Medical Mondays 2Dr. Patricia Yarberry Allen is a collaborative physician. This week, she consults with a urogynecologist to answer the question of a woman who, for three years, has been dealing with “a terrible urge to urinate”—every 30 minutes.

I am 52 years old and have not had a period for two years. I am physically fit, not in a relationship, and own a restaurant. I don’t drink much anymore, and last year I gave up cigarettes . . . after 30 years of a pack or so a day. I am healthy in spite of long hours at work, but I have a problem that is driving me crazy.

For the last three years I have had terrible urgency to urinate. I spend most of my waking hours thinking about finding the time to urinate.  I wear a pad because even though I go to the bathroom every 30 minutes, I have sometimes not made it in time. Funny, but I don’t get up at night to urinate. I guess it could be worse. I thought this kind of problem only happened to women who’ve had lots of children.

I saw my doctor several times for this problem. Each time he checked my urine for an infection and I never had an infection.  He told me that I just have a hyperactive bladder and gave me a pill called Detrol to take to “calm the bladder muscles down.” The medicine did decrease the urgency some but I could not tolerate it, since it made my mouth and eyes dry and caused constipation. I am desperate. Did menopause cause this problem?  What suggestions do you have for treatment for this condition?



Dr. Pat Responds:

Dear Phyllis:

Urinary incontinence and urgency and frequency to urinate are serious problems for many women, especially as they age.  You need to see a urologist or a urogynecologist to have important basic evaluations performed. It will be helpful if you keep a 24-hour diary of how much you drink and when, and when you urinate and how much. Then bring this diary to the first visit with the specialist.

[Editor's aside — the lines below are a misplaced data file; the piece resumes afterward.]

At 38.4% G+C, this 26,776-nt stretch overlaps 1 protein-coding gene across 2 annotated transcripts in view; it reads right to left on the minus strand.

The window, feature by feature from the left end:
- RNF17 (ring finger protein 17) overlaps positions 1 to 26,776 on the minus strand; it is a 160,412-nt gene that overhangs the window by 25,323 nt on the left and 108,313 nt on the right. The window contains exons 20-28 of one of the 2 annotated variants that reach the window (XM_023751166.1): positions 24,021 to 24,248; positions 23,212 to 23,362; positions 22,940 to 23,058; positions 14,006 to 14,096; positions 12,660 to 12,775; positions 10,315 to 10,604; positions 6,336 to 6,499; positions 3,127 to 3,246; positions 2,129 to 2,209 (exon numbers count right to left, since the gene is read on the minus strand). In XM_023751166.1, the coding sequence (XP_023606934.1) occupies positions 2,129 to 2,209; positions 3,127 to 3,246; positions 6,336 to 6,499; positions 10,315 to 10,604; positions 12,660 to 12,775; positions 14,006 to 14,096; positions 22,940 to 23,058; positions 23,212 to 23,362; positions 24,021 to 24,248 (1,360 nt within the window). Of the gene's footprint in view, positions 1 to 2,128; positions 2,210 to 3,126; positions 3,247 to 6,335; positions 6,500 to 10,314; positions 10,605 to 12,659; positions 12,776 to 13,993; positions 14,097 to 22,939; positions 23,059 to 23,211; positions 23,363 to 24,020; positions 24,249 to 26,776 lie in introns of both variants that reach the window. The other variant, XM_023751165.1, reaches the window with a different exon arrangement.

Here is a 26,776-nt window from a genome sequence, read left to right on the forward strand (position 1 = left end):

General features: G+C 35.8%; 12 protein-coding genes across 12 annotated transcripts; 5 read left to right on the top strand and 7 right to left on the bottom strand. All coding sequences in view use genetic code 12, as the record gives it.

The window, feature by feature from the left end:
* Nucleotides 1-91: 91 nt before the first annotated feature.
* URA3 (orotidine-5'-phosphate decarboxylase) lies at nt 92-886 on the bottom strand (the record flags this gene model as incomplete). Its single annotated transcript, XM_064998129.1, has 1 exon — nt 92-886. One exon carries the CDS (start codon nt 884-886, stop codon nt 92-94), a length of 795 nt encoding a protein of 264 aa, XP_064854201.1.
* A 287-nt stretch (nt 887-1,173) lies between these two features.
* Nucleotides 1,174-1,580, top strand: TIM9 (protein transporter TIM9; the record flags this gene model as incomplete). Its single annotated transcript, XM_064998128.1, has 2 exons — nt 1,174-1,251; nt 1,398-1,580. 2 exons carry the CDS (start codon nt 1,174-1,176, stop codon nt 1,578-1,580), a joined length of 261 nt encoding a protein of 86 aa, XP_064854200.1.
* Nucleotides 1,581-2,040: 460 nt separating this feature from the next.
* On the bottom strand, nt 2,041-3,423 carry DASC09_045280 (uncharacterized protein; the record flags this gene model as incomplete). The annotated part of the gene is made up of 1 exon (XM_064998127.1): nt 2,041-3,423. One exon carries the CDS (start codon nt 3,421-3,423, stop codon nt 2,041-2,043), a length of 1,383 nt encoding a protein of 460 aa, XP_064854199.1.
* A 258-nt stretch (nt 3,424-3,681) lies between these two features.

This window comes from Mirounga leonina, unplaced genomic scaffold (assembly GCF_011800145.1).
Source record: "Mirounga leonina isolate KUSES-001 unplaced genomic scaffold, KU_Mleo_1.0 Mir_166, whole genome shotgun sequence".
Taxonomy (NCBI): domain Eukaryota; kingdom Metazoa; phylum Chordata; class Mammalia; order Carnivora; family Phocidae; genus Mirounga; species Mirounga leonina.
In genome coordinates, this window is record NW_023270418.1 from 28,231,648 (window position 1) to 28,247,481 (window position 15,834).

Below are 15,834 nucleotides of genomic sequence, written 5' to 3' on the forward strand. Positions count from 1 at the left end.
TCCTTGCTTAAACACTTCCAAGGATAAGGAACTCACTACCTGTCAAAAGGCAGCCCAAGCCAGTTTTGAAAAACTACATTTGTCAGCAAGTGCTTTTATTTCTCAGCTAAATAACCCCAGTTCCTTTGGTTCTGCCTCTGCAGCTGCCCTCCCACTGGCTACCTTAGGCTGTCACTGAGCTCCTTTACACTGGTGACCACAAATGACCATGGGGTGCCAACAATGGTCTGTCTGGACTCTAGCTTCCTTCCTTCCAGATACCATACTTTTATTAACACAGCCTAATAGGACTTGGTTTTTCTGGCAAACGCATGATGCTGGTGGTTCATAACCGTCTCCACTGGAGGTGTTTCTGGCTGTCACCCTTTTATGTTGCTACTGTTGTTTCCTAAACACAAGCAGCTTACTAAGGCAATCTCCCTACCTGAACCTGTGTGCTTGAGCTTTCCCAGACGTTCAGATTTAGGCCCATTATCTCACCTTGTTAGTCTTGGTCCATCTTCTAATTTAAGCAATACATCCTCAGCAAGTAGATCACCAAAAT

Since you were a serious smoker, you have an increased chance of bladder cancer. Cystoscopy, an in-office procedure, allows the specialist to evaluate the lining of the bladder for both malignancy and inflammation. The urologist will also send a urine sample to be evaluated for malignant cells and once again do a test for infection.  If the cystoscopy is normal and you have no evidence of malignancy or infection, then you might need special tests that document why you feel the urge to void so frequently. It is true that loss of estrogen with menopause may affect the lining of the bladder, increasing the urge to urinate more frequently. Use of an estrogen cream may be helpful.  In addition, behavioral interventions may help you to learn to urinate less frequently.

When genital estrogen and behavioral interventions do not control the symptoms enough for a significant improvement in the quality of your life, there are newer treatments that may not cause produce the same side effects as Detrol and other drugs in this category of medication.

I have asked Dr. Lauri Romanzi, a urogynecologist who is a member of our Medical Advisory Board, to discuss urinary urgency and incontinence, its diagnosis, and treatment options. Dr. Romanzi is a clinical associate professor in the Female Pelvic Medicine and Reconstructive Surgery Division of the Department of Urology at NYU Langone Medical Center.


Dr. Romanzi Responds:

Dear Phyllis: